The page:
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If one has hiccups, and needs to make a beracha, is it a problem?

There are high chances that some words will be split and mispronounced...

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What sort of beracha? If it's on food, you can hardly enjoy it with the hiccups. If it's for the glass of water you are drinking to "drown" the hiccups, it doesn't need a beracha. If it's for tefilla, can you concentrate with the hiccups? – Avrohom Yitzchok Jan 29 '14 at 15:08
I was thinking birkat hamazon or some other after food beracha (time most likely to have hiccups) – Nathan H Jan 29 '14 at 17:19
kipa.co.il/ask/show/… – sam Jan 30 '14 at 2:23
@sam your link seems not in accord with the answer from Avrohom. But then again in your case it seems the person was a shaliah tsibour for the kaddish. – Nathan H Feb 1 '14 at 18:30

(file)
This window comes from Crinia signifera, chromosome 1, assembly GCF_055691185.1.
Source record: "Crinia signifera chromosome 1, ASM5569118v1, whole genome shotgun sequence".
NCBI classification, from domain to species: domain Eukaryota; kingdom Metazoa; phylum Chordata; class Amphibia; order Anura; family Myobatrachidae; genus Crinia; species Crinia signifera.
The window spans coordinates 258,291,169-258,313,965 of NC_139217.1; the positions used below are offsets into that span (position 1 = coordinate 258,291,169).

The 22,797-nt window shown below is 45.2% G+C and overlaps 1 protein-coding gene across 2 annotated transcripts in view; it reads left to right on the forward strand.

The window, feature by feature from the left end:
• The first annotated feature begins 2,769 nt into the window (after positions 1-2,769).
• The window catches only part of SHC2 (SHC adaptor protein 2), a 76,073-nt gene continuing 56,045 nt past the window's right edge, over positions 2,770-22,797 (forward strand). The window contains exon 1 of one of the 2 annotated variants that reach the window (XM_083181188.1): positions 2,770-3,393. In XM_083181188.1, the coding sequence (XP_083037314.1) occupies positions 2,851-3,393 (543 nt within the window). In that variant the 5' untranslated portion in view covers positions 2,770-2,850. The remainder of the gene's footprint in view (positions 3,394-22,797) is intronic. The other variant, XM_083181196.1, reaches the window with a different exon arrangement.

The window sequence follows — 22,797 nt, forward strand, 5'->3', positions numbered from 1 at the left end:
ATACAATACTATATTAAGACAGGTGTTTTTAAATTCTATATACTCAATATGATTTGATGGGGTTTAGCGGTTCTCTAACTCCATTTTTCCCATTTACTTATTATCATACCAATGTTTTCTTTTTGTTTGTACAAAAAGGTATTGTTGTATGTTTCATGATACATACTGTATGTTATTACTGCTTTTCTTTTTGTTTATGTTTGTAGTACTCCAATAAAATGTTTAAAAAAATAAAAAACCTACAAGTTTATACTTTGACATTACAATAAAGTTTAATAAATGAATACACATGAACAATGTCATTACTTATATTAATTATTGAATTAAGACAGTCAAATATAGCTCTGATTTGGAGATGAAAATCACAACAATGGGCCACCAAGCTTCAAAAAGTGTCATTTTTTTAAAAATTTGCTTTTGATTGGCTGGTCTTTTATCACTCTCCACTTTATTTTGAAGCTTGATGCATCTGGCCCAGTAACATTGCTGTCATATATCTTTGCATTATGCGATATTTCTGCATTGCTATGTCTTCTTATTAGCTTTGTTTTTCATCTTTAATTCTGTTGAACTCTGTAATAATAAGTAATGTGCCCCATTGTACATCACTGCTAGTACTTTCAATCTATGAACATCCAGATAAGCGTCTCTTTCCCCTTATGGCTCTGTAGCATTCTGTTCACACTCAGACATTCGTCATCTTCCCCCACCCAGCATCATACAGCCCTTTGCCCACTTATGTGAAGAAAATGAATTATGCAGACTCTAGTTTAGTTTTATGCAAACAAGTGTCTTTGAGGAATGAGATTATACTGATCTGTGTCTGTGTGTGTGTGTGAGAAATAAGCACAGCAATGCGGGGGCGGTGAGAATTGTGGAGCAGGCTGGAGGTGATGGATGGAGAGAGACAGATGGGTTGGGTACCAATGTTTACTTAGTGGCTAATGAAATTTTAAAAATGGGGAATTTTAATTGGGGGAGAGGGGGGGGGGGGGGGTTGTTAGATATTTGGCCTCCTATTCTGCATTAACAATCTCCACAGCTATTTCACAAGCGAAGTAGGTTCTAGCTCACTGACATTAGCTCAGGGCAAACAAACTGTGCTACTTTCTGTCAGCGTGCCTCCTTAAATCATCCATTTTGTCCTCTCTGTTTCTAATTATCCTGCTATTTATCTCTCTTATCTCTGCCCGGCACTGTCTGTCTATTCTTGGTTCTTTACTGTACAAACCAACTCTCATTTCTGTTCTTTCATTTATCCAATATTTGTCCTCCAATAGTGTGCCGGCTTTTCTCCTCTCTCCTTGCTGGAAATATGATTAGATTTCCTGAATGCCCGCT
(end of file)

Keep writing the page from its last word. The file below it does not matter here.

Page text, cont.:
up vote 1 down vote accepted

Halachipedia has the laws of Birkat Hamazon. Hiccups are not mentioned but the following seems relevant:

Someone who is drunk

One may say Birkat HaMazon even if one is slightly drunk and is unable to speak properly but still would be able to speak before a king, however, if one is unable to speak properly and can’t speak before a king one should try to say Birkat HaMazon before reaching that point, but one may still say Birkat HaMazon. [S”A 185:4-5, Mishna Brurah 185:6]

I deduce that if you would not speak before a king with hiccups like that, it is better (in this case) to wait till the hiccups go (assuming it is within the time to still say Birkat HaMazon – see the relevant halochos). But one may still say Birkat HaMazon. Of course CYLOR.

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Moses had a speech impediment. If God had a problem with involuntarily split and mispronounced words, he would have picked another prophet.

If you are completely unintelligible, it may be a problem for others to answer amen if they can't actually hear the words.

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The speech impediment was permanent. Hiccups go away (normally). I did not downvote. – Avrohom Yitzchok Jan 29 '14 at 21:11

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